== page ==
How much does a woman's diet affect her risk of coronary heart disease (CHD)?

Date:

06-Aug-2001

Source

Arch Intern Med

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Article

There has been so much awareness of the role that breast cancer plays in the lives of women over the past decade that heart disease, the number one killer of women, has not been given the attention needed to alert more women to attend to their particular level of risk. According to the American Heart Association, cardiovascular diseases “claim more female lives every year than the next 16 causes of death combined, and almost twice as many as all forms of cancer. More than 250,000 women die each year of coronary heart disease, compared to 46,000 deaths from breast cancer.”1
There are many risk factors for heart disease including smoking, obesity, physical inactivity, cholesterol and other lipids, and diabetes. In addition to education on risk factors, there have been many studies on prevention of heart disease through lifestyle changes involving exercise and diet. One such study reviewed the dietary habits of over 60,000 women. This study utilized dietary information from a food frequency questionnaire developed in 1984 that was associated with the Nurses' Health Study. The associations between dietary patterns and CHD risk among 69,017 women aged 38 to 63 years, without history of major chronic diseases were examined and the researchers were able to gather valuable information regarding diet and health factors.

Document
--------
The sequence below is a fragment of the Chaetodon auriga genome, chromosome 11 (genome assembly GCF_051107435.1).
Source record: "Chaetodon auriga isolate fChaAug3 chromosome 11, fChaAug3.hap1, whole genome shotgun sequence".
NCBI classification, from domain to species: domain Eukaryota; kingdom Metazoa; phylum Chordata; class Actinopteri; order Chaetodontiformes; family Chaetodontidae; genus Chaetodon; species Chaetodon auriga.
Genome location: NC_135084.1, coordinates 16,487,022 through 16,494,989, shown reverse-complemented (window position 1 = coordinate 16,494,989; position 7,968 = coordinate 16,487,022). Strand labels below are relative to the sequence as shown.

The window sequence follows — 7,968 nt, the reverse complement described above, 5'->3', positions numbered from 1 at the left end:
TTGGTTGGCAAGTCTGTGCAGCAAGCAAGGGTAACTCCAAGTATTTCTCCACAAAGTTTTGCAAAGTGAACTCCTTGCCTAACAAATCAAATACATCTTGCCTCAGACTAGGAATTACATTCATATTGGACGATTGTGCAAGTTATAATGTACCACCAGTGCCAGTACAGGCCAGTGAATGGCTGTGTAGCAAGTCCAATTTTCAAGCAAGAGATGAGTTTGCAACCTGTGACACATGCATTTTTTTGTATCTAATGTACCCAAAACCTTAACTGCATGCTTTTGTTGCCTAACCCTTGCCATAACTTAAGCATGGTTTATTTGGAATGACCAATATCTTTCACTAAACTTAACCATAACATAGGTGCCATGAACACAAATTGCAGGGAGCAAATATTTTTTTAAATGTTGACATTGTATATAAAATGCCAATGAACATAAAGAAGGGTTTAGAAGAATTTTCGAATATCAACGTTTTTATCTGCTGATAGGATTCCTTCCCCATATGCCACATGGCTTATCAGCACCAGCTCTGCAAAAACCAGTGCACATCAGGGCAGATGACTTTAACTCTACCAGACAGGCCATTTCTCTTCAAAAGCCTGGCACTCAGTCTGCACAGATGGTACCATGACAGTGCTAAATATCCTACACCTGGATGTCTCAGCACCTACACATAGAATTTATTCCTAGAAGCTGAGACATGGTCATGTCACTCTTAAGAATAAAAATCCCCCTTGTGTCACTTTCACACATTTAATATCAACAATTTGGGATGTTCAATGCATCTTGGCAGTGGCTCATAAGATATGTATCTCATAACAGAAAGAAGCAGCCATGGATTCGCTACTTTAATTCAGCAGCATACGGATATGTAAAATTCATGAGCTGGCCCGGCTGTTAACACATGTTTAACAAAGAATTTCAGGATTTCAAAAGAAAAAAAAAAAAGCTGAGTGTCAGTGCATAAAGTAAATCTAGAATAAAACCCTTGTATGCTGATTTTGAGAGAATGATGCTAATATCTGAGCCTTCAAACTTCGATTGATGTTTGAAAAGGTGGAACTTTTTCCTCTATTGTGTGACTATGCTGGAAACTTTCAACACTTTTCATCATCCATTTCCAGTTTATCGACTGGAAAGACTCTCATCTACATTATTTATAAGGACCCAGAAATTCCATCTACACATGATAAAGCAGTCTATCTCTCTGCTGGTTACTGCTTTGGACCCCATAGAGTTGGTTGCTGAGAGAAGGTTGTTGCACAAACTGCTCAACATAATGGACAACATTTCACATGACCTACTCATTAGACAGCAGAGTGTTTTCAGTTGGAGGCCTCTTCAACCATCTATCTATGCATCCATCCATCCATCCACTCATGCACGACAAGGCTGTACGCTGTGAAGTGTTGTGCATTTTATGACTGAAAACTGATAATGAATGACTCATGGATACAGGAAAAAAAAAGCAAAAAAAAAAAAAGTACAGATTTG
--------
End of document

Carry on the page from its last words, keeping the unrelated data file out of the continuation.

In the study, two major dietary patterns were identified, "prudent" and "Western." Higher intakes of fruits, vegetables, legumes, fish, poultry, and whole grains were characteristic for the "prudent" diet. Whereas the "Western" included higher intakes of red and processed meats, sweets and desserts, french fries, and refined grains. Between 1984 and 1996, 821 cases of CHD were documented. Coronary risk factors were adjusted for in calculating the results. Comparing the highest with the lowest quintile, the prudent diet was associated with a relative risk of 0.76. The same comparison for the Western diet resulted in a relative risk of 1.46. Participants who were both in the highest prudent diet quintile and lowest Western diet quintile had an even lower relative risk of 0.64 compared with those with the opposite pattern profile. Based on these results, the authors were able to conclude that a "diet high in fruits, vegetables, whole grains, legumes, poultry, and fish and low in refined grains, potatoes, and red and processed meats may lower risk of CHD" for women.2

References

1. National Heart, Lung, and Blood Institute's (NHLBI). Women and Heart Disease. 2000.
2. Fung TT. Dietary patterns and the risk of coronary heart disease in women. Arch Intern Med. Aug 2001;161(15):1857-62.